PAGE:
Earlier this month, Tommy Woosley returned to his mobile home in rural Mercer County after having been out of town. As he told The Louisville Courier-Journal at the time, when he arrived home he saw that an exterior wall had been damaged. He went inside to investigate, and the he found a mysterious object, "just lying there." Woosley would later determine that the object had not only damaged an exterior wall, but the object also damaged some plumbing in his bathroom.
The object has been described as being cylindrical and roughly equivalent in the shape of a car's shock absorber, albeit smaller by about 10 inches, heavy for its size, and accompanied by a ripped piece of rusted metal that had been extended on one end. The object bears markings that appear to be the letters Y, P, Z, as well as other markings as well as a bar code.
At first, Woosley thought someone had thrown the object, but few if any humans can throw something like that with enough force to actually penetrate an exterior wall.
Woosley did not immediately notify authorities, but instead(figuratively) slept on it before making phone calls the next morning.
Unfortunately, answers haven't been forthcoming.
After a weeks-long investigation by the Federal Aviation Administration (FAA), the agency determined that the object didn't come from an aircraft.
It's almost certainly not from an alien spacecraft, either, that is unless an alien civilization has adopted the Roman alphabet and bar-code technology.
A Norfolk & Southern railroad track runs nearby, but a representative from the railroad's management confirmed that damage to Woosley's home "was not caused by part of a Norfolk Southern engine or any [Norfolk Southern] device. Norfolk Southern was not involved."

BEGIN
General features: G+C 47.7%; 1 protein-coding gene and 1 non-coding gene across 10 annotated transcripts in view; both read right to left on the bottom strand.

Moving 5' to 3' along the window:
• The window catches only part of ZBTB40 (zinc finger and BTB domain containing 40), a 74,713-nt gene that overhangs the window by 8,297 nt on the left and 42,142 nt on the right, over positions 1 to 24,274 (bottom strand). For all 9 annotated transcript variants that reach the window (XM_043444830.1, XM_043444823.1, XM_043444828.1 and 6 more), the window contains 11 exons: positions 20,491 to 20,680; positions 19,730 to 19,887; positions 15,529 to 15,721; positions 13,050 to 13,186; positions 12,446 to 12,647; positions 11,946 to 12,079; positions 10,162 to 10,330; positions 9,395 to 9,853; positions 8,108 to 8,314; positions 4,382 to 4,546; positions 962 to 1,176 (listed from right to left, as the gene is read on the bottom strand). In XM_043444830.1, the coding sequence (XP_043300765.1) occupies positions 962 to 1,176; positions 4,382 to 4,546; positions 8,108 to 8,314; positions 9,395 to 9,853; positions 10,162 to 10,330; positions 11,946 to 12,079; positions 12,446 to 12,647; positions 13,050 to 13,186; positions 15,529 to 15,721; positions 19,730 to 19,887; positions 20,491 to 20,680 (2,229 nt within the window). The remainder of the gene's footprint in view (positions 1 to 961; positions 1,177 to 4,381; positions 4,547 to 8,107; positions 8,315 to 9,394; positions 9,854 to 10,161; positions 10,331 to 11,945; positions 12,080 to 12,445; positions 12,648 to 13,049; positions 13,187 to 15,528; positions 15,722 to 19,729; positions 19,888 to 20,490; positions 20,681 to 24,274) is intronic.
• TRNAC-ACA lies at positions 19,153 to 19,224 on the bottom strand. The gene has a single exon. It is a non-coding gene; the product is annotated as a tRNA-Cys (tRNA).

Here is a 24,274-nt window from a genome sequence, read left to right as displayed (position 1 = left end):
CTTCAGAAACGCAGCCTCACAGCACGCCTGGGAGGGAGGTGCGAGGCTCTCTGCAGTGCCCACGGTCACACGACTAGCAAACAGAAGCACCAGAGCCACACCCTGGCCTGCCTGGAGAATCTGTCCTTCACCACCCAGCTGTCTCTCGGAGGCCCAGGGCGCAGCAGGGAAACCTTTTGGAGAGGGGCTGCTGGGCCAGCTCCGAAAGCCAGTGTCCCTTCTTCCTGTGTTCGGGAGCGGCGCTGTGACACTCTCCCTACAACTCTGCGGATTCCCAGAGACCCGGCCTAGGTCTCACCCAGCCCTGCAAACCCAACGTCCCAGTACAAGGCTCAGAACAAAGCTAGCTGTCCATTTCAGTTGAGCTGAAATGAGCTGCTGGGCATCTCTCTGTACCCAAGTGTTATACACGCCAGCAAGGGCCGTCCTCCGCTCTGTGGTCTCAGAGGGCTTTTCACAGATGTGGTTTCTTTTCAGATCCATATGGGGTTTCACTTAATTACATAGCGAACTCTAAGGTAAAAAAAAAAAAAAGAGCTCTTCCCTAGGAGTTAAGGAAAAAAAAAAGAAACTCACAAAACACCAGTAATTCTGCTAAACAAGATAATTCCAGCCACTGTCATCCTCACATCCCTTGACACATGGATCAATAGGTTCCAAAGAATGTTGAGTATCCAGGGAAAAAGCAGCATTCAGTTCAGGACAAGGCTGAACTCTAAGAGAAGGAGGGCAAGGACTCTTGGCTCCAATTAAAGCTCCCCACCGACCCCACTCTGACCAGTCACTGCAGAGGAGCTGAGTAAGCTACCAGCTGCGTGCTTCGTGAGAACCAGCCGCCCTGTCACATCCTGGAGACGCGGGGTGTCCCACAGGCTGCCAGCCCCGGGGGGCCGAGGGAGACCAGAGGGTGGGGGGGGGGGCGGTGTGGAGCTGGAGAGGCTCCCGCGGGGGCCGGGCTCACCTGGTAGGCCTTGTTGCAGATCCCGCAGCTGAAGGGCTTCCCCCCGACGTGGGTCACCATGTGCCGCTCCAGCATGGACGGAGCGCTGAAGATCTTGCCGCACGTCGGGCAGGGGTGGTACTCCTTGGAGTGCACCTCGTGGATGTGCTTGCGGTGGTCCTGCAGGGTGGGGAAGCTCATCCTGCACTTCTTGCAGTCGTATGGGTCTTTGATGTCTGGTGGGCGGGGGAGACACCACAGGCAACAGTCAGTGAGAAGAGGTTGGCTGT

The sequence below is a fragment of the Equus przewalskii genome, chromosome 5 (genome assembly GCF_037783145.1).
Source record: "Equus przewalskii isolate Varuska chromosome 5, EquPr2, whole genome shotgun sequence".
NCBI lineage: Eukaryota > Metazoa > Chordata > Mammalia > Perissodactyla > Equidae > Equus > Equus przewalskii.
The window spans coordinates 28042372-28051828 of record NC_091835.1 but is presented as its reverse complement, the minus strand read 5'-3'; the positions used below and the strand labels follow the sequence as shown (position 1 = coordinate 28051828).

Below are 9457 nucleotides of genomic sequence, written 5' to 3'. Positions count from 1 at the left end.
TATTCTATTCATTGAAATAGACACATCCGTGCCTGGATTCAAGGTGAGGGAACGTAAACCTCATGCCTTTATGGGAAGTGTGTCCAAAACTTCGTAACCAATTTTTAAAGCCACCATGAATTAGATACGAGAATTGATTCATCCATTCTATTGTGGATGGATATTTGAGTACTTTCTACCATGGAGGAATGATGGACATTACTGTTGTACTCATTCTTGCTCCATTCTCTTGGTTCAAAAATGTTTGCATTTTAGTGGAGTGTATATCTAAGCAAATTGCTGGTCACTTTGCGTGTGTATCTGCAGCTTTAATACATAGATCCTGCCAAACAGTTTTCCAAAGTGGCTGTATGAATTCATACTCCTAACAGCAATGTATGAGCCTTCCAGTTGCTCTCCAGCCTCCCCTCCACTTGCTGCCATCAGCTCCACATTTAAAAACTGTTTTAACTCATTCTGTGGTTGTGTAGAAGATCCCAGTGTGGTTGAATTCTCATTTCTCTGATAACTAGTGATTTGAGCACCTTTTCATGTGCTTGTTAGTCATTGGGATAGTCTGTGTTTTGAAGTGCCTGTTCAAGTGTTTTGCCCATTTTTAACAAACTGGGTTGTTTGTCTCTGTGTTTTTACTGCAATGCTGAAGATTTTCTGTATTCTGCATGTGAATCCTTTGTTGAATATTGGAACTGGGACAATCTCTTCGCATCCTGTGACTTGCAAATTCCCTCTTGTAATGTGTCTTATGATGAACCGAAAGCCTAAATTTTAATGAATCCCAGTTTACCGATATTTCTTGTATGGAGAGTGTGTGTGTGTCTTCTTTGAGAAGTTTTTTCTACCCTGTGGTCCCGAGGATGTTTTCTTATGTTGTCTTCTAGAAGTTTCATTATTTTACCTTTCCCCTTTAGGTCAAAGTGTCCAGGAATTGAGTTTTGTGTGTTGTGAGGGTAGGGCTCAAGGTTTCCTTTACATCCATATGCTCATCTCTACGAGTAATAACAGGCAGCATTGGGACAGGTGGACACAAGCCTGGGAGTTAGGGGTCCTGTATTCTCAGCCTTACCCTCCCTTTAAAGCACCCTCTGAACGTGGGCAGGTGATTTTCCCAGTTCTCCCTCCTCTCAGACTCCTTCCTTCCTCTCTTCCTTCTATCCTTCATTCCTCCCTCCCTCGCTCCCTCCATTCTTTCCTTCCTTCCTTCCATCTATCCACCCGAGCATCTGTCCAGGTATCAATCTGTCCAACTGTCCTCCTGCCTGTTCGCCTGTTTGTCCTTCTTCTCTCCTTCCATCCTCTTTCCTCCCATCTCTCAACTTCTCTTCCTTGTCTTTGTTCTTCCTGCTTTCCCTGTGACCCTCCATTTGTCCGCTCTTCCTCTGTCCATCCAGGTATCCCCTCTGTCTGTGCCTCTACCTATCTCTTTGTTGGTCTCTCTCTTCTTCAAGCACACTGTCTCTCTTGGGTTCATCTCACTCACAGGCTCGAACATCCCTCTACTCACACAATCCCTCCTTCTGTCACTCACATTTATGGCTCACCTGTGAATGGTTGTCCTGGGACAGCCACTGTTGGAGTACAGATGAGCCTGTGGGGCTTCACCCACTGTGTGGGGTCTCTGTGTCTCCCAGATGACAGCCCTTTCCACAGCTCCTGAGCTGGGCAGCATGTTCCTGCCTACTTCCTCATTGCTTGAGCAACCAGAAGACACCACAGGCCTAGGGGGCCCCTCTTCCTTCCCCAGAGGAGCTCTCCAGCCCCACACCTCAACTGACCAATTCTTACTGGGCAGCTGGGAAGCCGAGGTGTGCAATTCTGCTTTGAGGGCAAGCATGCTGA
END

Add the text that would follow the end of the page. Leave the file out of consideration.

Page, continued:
The nearest military base is 200 miles away from Woosley's house, and a representative from the base said that the object did not come from there, either.
Woosley is perplexed as to why the most compelling piece of evidence on the object -- a bar code -- hasn't yielded answers.
"Seems to me that they should be able to trace the bar code on this thing to see where it came from," Woosley said.
It's not outside the realm of possibility that the the object is a bit of space junk that, against all odds, made its way to a populated area. The vast majority of space junk that falls back to Earth burns up in the atmosphere. Since roughly three quarters of the planet is covered by oceans, and since much of the land is not occupied by humans, the odds of a piece of space junk landing in a populated area are super small.